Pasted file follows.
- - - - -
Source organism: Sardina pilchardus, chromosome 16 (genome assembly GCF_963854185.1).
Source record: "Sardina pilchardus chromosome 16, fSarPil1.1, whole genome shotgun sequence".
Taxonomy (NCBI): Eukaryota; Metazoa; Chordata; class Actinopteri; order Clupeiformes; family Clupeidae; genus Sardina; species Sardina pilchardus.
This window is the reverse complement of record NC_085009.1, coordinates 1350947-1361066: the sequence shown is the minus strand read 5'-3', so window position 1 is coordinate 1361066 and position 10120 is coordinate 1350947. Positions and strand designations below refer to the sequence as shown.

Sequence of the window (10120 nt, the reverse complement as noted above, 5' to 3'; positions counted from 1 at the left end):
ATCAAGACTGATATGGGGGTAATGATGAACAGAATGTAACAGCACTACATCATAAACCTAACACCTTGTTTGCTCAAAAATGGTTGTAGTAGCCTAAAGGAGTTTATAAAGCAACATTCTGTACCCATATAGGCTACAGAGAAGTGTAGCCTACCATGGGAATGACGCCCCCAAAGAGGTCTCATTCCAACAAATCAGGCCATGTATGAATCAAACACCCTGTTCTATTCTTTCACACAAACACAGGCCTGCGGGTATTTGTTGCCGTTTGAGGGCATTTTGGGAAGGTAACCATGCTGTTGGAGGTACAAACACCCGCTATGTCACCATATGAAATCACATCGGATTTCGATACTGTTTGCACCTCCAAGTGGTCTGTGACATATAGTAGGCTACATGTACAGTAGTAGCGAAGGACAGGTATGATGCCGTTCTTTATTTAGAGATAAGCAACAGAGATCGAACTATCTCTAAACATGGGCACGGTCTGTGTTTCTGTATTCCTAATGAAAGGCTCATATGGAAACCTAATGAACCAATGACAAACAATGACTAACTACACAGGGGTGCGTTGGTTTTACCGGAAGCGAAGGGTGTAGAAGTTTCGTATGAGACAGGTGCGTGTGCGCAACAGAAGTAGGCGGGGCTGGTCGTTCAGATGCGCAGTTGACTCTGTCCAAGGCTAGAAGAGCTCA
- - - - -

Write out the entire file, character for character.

Source organism: Sardina pilchardus, chromosome 16 (genome assembly GCF_963854185.1).
Source record: "Sardina pilchardus chromosome 16, fSarPil1.1, whole genome shotgun sequence".
Taxonomy (NCBI): Eukaryota; Metazoa; Chordata; class Actinopteri; order Clupeiformes; family Clupeidae; genus Sardina; species Sardina pilchardus.
This window is the reverse complement of record NC_085009.1, coordinates 1350947-1361066: the sequence shown is the minus strand read 5'-3', so window position 1 is coordinate 1361066 and position 10120 is coordinate 1350947. Positions and strand designations below refer to the sequence as shown.

Sequence of the window (10120 nt, the reverse complement as noted above, 5' to 3'; positions counted from 1 at the left end):
ATCAAGACTGATATGGGGGTAATGATGAACAGAATGTAACAGCACTACATCATAAACCTAACACCTTGTTTGCTCAAAAATGGTTGTAGTAGCCTAAAGGAGTTTATAAAGCAACATTCTGTACCCATATAGGCTACAGAGAAGTGTAGCCTACCATGGGAATGACGCCCCCAAAGAGGTCTCATTCCAACAAATCAGGCCATGTATGAATCAAACACCCTGTTCTATTCTTTCACACAAACACAGGCCTGCGGGTATTTGTTGCCGTTTGAGGGCATTTTGGGAAGGTAACCATGCTGTTGGAGGTACAAACACCCGCTATGTCACCATATGAAATCACATCGGATTTCGATACTGTTTGCACCTCCAAGTGGTCTGTGACATATAGTAGGCTACATGTACAGTAGTAGCGAAGGACAGGTATGATGCCGTTCTTTATTTAGAGATAAGCAACAGAGATCGAACTATCTCTAAACATGGGCACGGTCTGTGTTTCTGTATTCCTAATGAAAGGCTCATATGGAAACCTAATGAACCAATGACAAACAATGACTAACTACACAGGGGTGCGTTGGTTTTACCGGAAGCGAAGGGTGTAGAAGTTTCGTATGAGACAGGTGCGTGTGCGCAACAGAAGTAGGCGGGGCTGGTCGTTCAGATGCGCAGTTGACTCTGTCCAAGGCTAGAAGAGCTCA